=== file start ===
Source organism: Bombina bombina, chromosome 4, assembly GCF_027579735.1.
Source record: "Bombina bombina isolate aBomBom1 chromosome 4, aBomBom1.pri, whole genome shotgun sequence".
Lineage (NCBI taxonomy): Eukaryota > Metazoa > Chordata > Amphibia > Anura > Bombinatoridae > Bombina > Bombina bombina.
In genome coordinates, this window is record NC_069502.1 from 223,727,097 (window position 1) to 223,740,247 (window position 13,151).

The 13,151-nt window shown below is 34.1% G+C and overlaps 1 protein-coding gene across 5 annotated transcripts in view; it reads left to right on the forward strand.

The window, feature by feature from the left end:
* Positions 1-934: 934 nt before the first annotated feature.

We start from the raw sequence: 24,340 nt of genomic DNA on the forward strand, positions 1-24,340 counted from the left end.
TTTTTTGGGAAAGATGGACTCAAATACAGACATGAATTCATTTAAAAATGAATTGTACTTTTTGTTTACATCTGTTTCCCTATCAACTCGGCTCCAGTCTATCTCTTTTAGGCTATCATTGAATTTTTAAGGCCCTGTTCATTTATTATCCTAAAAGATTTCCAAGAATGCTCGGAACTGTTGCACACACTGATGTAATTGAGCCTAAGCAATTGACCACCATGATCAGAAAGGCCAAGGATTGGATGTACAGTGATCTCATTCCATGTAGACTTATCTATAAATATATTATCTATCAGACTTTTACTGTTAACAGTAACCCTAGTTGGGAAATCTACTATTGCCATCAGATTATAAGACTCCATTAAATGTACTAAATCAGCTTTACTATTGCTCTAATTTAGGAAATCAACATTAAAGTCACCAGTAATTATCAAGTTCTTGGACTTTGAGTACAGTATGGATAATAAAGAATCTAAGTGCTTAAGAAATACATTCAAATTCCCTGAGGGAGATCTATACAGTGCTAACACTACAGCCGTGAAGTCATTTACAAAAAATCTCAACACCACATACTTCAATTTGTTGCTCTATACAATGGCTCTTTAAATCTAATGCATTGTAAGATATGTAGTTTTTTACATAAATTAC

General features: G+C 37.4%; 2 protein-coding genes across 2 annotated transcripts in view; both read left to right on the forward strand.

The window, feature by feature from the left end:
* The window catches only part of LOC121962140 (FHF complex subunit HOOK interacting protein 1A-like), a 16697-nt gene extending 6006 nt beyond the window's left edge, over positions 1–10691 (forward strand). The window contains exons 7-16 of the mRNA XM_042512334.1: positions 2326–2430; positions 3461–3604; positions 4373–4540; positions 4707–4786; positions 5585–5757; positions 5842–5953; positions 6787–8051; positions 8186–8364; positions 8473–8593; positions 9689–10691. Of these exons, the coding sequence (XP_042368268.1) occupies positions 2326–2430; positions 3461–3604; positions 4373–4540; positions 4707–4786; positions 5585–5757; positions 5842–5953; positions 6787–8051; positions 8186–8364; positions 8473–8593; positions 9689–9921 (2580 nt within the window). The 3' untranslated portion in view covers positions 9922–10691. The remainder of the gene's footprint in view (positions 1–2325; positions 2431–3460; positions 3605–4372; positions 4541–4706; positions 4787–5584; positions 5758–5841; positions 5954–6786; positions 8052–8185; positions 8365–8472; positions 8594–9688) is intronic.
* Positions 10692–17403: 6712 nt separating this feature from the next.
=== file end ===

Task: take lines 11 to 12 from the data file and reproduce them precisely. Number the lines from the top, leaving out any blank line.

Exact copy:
The window, feature by feature from the left end:
* The window catches only part of LOC121962140 (FHF complex subunit HOOK interacting protein 1A-like), a 16697-nt gene extending 6006 nt beyond the window's left edge, over positions 1–10691 (forward strand). The window contains exons 7-16 of the mRNA XM_042512334.1: positions 2326–2430; positions 3461–3604; positions 4373–4540; positions 4707–4786; positions 5585–5757; positions 5842–5953; positions 6787–8051; positions 8186–8364; positions 8473–8593; positions 9689–10691. Of these exons, the coding sequence (XP_042368268.1) occupies positions 2326–2430; positions 3461–3604; positions 4373–4540; positions 4707–4786; positions 5585–5757; positions 5842–5953; positions 6787–8051; positions 8186–8364; positions 8473–8593; positions 9689–9921 (2580 nt within the window). The 3' untranslated portion in view covers positions 9922–10691. The remainder of the gene's footprint in view (positions 1–2325; positions 2431–3460; positions 3605–4372; positions 4541–4706; positions 4787–5584; positions 5758–5841; positions 5954–6786; positions 8052–8185; positions 8365–8472; positions 8594–9688) is intronic.